Another frightening thing, and another baleful effect of the conflation of governance and services, is that children are losing the sense of reverence for education as a citizen's duty. Unless the view that compulsory education is not a service but an obligation, just like the obligation to pay taxes, is revived, teachers will not regain self-confidence. It is no wonder that the kind of class disruptions that have caused such concern recently should occur. Distinguishing sharply between the two kinds of education, which have been so carelessly conflated, by means of tireless vigilance and effort and formulating policies making people fully aware of the difference are matters of the utmost urgency.

IV. A Reform Proposal

To stimulate the efforts suggested above, we suggest one specific direction to pursue at the outset of the twenty-first century, with a deadline of 2010 or so. It is something educators have talked about repeatedly: thoroughly culling and refining the compulsory education curriculum, fundamentally rethinking the minimum learning essential to live as a sound member of society---in short, what curriculum should be compulsory. Of course, it is hard to decide this mechanically, but if the difficulty of the enterprise is used as an excuse for neglecting study of the curriculum and simply leaving it to experts in various fields of learning, teachers, and textbook editors, it is clear from past experience that the curriculum will only become still more overloaded.

Here we would like to set a goal that may appear extreme at first sight in order to encourage specialists to address the selection of what is truly important in their own fields. We propose that over a ten-year study period, including the necessary interim measures, the present compulsory education curriculum be compressed into three-fifths its present size, the aim being a three-day week for compulsory education. Of course, there are no grounds based on formal logic for a three-day school week or a curriculum compressed into three-fifths of its present size. But then, who can say what grounds there are for the present five-day school week or what grounds there were for reducing the former six-day school week to Five days? What we are proposing is that more than half the week---in other words, more than half the period of childhood---be left to the free choice and self-responsibility of students and parents. Another aim of this reform is to reawaken strong enthusiasm for teaching among educators as they wrestle with the difficult challenge of selecting the truly essential curriculum with the aim of boiling it down to three-fifths of its present size.

With a three-day school week, students will naturally have two more days at their disposal. We would like to see them free to use the extra time voluntarily for aims that are judged to be socially healthy. But because a reduced curriculum will represent the absolute minimum knowledge and skills that every citizen is obliged to master, it will be necessary to provide separate assistance for students who cannot do so in the time allotted. To achieve this goal, supplementary classes based on the public school system should be established. Schoolteachers can conduct them in school on their two free days, or in some cases can even open their own preparatory schools. Because this kind of instruction will be an extension of compulsory education, the state will bear 100 percent of the costs.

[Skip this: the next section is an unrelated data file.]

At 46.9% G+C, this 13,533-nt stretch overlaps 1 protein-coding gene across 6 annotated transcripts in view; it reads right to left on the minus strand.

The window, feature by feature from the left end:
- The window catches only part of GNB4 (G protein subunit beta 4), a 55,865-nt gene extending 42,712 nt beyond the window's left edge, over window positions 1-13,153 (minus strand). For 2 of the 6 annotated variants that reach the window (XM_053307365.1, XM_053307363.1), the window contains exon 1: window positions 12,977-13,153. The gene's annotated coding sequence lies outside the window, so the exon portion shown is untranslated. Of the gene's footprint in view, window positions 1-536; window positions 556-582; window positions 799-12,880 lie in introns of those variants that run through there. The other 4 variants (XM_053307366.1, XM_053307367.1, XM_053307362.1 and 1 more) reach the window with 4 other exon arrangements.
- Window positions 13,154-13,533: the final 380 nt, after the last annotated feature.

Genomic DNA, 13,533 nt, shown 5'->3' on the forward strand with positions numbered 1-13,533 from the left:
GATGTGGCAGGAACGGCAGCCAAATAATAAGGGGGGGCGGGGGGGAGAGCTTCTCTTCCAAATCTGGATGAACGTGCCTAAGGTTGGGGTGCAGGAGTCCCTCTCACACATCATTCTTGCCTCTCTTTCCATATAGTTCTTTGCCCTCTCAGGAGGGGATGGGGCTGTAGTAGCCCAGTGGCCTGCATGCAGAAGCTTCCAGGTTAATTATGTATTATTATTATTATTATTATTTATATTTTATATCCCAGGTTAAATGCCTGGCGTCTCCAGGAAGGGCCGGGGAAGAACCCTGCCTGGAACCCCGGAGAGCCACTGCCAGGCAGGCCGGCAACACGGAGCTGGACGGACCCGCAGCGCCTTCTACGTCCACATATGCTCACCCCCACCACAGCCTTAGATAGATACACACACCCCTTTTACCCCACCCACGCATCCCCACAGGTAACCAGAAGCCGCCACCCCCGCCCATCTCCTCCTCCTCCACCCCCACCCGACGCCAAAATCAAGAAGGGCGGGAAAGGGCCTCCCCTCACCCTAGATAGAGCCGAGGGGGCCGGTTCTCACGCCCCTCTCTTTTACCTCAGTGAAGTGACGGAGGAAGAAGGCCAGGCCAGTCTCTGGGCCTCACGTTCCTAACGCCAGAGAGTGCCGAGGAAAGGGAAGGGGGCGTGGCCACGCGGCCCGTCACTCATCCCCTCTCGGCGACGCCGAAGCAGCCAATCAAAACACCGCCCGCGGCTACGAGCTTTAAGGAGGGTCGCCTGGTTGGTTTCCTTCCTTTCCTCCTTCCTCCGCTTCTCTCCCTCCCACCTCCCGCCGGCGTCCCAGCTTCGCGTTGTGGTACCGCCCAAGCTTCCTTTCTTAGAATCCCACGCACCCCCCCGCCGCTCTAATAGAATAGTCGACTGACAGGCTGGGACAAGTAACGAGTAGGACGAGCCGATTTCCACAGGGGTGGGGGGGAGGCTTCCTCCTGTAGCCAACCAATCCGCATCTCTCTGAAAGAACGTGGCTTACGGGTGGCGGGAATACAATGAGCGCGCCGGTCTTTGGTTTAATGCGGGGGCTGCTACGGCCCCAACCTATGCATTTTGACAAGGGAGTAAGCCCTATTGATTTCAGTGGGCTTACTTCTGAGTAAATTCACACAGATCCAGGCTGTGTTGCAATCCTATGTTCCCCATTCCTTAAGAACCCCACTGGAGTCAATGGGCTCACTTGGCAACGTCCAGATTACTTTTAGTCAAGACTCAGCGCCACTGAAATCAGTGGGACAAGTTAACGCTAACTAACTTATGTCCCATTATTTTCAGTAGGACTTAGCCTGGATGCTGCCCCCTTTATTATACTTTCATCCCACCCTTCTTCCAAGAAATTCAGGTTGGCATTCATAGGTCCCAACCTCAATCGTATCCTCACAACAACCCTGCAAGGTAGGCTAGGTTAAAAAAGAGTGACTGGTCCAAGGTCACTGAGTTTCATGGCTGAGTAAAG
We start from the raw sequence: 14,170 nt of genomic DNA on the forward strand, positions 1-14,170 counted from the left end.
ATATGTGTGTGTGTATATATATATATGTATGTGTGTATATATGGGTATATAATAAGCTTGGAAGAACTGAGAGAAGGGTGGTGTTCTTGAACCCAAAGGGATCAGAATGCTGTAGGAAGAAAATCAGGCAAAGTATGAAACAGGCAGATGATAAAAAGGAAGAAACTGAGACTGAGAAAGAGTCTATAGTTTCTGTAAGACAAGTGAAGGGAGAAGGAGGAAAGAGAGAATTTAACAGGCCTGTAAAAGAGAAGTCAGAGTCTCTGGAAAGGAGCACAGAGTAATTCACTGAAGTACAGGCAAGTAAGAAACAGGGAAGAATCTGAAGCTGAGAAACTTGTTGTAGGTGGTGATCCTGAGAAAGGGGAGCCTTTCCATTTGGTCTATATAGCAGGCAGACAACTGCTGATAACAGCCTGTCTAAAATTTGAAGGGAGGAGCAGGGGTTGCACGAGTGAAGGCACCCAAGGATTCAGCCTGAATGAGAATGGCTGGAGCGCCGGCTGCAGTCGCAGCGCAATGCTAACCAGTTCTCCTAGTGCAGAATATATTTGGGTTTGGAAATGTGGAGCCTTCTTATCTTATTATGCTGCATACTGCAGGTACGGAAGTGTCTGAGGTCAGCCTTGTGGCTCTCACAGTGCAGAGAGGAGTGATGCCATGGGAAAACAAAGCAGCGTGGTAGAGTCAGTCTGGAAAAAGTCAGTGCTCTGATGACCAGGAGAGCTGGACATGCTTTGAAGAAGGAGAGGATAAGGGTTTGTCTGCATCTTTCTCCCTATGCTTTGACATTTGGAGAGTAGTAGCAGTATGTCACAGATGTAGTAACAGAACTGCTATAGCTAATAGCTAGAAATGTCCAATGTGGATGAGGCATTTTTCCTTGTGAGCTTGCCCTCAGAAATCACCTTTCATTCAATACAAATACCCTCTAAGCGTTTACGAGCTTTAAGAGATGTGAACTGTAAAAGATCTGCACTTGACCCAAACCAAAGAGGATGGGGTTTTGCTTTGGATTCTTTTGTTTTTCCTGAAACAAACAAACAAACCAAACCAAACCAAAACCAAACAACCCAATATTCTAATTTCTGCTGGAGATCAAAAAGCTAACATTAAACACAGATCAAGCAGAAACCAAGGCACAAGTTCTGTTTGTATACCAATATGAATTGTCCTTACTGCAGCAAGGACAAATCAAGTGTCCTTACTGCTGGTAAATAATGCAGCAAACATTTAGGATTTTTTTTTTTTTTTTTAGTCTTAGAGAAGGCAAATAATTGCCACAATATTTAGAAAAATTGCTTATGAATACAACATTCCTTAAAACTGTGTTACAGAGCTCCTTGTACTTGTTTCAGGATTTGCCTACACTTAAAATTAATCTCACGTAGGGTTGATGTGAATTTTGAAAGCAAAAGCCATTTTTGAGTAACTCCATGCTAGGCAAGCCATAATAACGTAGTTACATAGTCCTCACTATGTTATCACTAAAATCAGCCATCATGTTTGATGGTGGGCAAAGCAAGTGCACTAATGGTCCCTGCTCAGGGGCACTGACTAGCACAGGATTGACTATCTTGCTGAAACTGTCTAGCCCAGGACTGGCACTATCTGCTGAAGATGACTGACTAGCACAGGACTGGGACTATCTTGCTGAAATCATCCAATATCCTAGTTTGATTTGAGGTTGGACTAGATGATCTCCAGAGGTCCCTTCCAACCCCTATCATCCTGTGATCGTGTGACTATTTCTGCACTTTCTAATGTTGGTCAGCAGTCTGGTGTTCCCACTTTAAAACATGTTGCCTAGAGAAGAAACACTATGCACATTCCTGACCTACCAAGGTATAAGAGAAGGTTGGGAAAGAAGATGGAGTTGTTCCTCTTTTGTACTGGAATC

Meanwhile, students who are able to fully assimilate the curriculum in the three days can use the remaining two days for higher-level, more specialized studies, for the arts, sports, and other forms of cultivation, or for basic vocational education, depending on their interests. This area will be entrusted to established private-sector educational institutions or educational groupings developed in the future. Traditional schools can even make their own classrooms available for such education. Because this kind of education will represent government administration as a service from the point of view of the state, an appropriate degree of fiscal support will be provided.

We look forward to debate in various sectors of society over ways and means. One idea is to issue students "education vouchers." Of course, a new system presents various problems, and careful thought would have to be given to ways of preventing abuse of vouchers. There are a great many issues that need to be sorted out, such as prohibition of the resale of vouchers and accreditation of private-sector educational institutions and instructors. But if we get hung up on such problems at this stage and use them as an excuse for wriggling out of even attempting reform, we will not be able to accomplish anything.